Tales from the peloton, April 8, 2009
Rarely has the cycling world seen a team as dominant as the Mapei-GB outfit that conquered the Spring Classics before and after the turn of the century. One day Northern France in 1996 encapsulated the essence of Patrick Lefevere's 'super squad'. Cyclingnews' Les Clarke discovers that it's a legacy the current Quick Step crew has the talent to emulate.
It's a scene most cycling fans have watched many times. The sight of three Mapei-GB riders - Johan Museeuw, Andrea Tafi and Gianluca Bortolami - crossing the finish line together in Roubaix's velodrome during the centenary edition of Paris-Roubaix is one of the sport's most memorable moments.
Tafi, his foot unclipped from the left pedal and crossing in third place, Museeuw, who had punctured eight kilometres from the finish, forcing his teammates to wait while he returned to the head of the field, and Bortolami, who received his reward for being the team player with the world's most powerful professional cycling outfit.
A Mapei-GB trifecta, the only time three riders of the same team finished in the Roubaix velodrome together, in front of the peloton, destined to share the podium in a Belgo-Italian mix of power and style.
"He had to learn that if you play the game the way you have to play it, you will always benefit." -Patrick Lefevere describes how he had to convince Andrea Tafi to go along with the team tactics.
"That was a dominant piece of bike racing, the likes of which I've not seen before," gushed English Eurosport commentator David Duffield. "Yes, the Italians finished one, two, three at Flèche Wallonne last year, but this was something else. It was over the hardest course in the world, with more than their fair share of problems..."
Indeed there were problems, including punctures to each of the winning trio, and some on-the-road diplomacy from team manager Patrick Lefevere. With three riders ahead of the field but only one man able to take Roubaix's famed cobble trophy, the Belgian had to make a decision about how to play the finale.
"Last week there was a documentary on Belgian TV where it was finally revealed to the public what the true situation was," begins Lefevere. "Everybody has said that it was [Mapei company owner] Dr. [Giorgio] Squinzi who decided which rider would win.
"Finally he was interviewed and he said, 'Yes, I asked Patrick if it was possible to get three riders on the track [together] because the slogan for the Mapei company was, 'Vincire Insieme' - winning together'. I took the final decision. It showed that what I said all those years was true."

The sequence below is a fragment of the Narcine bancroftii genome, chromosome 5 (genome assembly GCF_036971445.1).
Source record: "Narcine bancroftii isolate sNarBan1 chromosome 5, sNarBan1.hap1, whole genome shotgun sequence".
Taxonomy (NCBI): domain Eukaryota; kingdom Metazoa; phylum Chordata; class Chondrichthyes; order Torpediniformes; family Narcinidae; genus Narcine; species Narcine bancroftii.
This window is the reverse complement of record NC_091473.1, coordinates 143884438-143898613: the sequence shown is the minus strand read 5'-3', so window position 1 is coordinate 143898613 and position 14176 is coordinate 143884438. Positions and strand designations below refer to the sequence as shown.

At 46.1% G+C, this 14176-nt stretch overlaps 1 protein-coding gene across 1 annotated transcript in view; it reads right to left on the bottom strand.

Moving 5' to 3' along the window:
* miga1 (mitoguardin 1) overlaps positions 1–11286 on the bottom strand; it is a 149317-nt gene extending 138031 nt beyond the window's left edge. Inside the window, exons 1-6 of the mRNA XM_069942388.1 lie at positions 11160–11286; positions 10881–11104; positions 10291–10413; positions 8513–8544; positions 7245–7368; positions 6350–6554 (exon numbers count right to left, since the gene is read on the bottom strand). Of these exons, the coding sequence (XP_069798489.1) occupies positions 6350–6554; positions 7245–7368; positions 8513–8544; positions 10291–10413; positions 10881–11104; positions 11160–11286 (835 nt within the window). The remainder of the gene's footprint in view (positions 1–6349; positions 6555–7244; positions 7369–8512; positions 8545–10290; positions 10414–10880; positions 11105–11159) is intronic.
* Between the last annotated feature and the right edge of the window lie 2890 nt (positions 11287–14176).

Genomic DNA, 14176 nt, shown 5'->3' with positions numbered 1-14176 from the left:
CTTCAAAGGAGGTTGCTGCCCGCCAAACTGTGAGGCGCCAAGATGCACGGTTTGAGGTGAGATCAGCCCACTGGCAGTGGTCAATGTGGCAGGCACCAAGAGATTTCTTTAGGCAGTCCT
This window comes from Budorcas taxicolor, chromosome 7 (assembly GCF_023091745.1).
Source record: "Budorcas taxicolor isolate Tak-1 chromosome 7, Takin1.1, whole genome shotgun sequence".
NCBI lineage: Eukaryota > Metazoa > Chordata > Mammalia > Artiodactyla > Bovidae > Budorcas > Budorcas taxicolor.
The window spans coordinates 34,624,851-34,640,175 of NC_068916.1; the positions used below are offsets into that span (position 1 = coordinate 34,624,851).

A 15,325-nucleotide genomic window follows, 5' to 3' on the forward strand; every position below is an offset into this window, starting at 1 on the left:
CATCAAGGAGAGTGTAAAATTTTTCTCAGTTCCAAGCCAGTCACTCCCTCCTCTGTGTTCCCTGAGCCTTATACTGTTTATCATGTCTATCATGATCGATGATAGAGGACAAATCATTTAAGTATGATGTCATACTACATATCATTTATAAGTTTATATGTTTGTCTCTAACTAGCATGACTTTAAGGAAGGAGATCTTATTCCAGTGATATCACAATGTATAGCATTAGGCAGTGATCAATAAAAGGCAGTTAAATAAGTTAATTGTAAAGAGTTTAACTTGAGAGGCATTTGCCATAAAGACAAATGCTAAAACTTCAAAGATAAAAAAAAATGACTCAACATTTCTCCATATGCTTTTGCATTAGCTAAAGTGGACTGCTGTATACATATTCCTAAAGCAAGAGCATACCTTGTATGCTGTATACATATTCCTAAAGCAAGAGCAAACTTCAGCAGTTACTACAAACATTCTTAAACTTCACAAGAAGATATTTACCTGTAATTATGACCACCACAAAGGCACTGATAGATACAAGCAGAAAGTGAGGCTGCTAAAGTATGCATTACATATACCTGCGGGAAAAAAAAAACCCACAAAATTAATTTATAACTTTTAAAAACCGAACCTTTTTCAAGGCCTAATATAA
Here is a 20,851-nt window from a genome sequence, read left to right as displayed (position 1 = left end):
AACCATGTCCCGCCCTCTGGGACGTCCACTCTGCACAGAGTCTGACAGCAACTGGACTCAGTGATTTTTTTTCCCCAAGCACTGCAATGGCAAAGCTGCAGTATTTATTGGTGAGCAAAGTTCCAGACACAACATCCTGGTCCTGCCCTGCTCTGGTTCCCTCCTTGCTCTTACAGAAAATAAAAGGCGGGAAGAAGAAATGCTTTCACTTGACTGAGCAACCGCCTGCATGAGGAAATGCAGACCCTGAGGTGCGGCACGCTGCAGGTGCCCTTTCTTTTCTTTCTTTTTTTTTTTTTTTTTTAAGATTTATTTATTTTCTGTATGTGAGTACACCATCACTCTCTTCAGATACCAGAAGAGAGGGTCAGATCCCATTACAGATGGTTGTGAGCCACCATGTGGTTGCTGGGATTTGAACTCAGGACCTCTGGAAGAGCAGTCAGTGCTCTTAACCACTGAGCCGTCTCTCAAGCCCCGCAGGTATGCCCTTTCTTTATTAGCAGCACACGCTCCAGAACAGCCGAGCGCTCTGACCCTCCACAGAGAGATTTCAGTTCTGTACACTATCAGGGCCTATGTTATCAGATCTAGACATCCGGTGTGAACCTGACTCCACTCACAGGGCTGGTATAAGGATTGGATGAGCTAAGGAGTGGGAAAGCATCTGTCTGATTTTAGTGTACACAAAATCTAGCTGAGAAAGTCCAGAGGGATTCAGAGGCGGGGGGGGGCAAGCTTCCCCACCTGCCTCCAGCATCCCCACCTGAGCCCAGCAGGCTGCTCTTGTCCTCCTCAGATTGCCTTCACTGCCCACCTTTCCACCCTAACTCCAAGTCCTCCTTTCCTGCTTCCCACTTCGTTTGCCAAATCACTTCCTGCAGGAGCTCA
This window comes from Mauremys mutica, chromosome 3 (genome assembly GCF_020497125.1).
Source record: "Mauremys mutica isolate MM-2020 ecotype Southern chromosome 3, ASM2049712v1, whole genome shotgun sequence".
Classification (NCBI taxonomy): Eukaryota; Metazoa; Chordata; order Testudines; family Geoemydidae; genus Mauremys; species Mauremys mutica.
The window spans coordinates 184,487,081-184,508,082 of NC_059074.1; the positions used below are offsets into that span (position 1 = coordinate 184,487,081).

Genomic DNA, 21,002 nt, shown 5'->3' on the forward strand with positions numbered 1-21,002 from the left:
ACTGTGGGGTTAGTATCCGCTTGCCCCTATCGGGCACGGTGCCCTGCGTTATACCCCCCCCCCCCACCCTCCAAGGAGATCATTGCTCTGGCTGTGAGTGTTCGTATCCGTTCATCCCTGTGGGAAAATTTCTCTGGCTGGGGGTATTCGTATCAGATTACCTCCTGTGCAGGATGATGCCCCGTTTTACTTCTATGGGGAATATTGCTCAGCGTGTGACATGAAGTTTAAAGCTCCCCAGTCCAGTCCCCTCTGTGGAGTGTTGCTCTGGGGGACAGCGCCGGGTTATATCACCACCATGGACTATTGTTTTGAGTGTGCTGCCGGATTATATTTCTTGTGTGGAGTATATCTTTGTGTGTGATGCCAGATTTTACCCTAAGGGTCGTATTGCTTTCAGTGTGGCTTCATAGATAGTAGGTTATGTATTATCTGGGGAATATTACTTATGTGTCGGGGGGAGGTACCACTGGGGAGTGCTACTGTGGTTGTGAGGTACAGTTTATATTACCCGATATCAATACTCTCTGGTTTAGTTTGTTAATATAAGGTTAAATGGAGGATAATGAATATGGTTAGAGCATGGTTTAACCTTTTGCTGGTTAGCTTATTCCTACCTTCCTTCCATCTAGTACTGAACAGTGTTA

The finishing order wasn't without its complaints, Italian satellite TV managed to broadcast some of the radio communication during the final kilometres of the race, when Tafi and Bortolami were waiting for Museeuw, who was receiving assistance from neutral service for a puncture.
Lefevere told Bortolami, "You've got to convince Andrea to keep cool; if he doesn't, he'll be looking for another team," which was conveyed to Tafi thus: "Andrea, don't forget the deal. Don't try anything, Johan has to win."
Tafi, knowing there was little chance of actually being given the win, wanted the next best prize. "I don't want to win; I just want you to let me take second. But you won't even let me do that," he cried.
Over a decade since that race, Lefevere says the decision he made didn't cause any major, lasting problems with his charges, and explains his version of events: "There was a little discussion about it when we were away - about eight or nine kilometres from the finish - when Johan punctured. I wasn't there [with Museeuw]; he was being helped by Mavic [neutral service] and I said to the other two to wait. Then Bortolami punctured and we waited, then Tafi punctured then we waited.
"I said, 'Listen, we will go in [to the velodrome] together and we will finish together'. For me the winner was Johan, second was Bortolami, because he was the world cup winner in 1995, and Tafi would be third. Tafi's wife was pregnant and he crying, 'I want second place for my wife...' He was still going on with Bortolami - there was no discussion about Johan, only about who would be second.